This snapshot, taken on
, shows web content acquired for preservation by The National Archives. External links, forms and search may not work in archived websites and contact details are likely to be out of date.
The UK Government Web Archive does not use cookies but some may be left in your browser from archived websites.
Text only

Lite or light

To say that a product is 'lite' or 'light' manufacturers must explain on the label exactly what their claim means. To use this claim, the product must be at least 30% lower in at least one typical value (listed on the label on the back of the pack), such as calories or fat, than standard products. The label must explain exactly what has been reduced and by how much, for example 'light – 30% less fat'.

Here's a tip. To get the whole picture about a product and find out exactly what the difference is between it and other similar foods, you will need to take a close look at the nutrition panel. The easiest way to compare products is to look at the information per 100g.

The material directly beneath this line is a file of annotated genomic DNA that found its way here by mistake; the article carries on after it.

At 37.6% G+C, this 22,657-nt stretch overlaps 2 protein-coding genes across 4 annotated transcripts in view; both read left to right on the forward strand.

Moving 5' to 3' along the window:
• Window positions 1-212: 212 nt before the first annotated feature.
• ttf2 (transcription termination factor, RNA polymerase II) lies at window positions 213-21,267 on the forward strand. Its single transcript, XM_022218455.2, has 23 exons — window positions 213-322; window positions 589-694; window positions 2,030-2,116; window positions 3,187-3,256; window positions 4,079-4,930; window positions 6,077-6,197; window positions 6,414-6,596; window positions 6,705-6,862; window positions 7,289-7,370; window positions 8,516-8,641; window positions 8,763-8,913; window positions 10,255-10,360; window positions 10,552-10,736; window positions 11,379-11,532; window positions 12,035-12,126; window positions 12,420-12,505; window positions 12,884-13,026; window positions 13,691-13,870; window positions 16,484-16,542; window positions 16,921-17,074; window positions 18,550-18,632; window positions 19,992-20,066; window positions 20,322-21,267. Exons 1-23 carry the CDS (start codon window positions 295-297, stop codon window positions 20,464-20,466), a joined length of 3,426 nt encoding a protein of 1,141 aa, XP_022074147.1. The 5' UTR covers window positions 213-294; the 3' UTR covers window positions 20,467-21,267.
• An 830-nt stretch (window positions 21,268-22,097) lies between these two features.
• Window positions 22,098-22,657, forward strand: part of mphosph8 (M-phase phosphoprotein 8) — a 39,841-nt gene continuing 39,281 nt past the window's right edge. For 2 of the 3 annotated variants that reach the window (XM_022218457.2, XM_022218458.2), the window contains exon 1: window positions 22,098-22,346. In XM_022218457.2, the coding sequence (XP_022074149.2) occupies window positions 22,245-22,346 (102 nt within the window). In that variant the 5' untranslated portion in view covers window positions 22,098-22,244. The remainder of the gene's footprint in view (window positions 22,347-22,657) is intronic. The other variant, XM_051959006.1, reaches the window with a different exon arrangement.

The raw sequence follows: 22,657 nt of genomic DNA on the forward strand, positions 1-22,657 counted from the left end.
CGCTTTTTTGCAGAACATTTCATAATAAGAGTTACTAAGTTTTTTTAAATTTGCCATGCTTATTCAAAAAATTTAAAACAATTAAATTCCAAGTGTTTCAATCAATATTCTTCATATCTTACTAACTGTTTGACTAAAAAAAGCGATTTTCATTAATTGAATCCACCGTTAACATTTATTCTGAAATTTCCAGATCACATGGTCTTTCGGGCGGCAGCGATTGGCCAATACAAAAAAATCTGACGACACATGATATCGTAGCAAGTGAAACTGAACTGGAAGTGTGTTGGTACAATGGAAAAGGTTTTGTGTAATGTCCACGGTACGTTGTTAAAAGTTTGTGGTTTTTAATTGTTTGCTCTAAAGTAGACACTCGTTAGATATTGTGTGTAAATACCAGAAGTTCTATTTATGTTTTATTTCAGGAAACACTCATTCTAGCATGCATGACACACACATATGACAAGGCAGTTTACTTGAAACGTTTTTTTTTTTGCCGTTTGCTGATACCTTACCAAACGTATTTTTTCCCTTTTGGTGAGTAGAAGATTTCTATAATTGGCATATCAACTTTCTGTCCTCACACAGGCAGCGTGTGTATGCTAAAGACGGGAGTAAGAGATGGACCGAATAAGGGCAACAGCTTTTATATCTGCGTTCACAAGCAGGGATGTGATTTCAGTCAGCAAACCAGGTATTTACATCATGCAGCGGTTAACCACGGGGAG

You may be surprised at how little difference there is between foods that carry claims and those that don't - a 'light' or 'lite' version of one brand of crisps may contain the same amount of fat or calories as the standard version of another brand.

Those tempting biscuits and chocolate bars that claim to be light on fat can have more calories than you think so always check the label.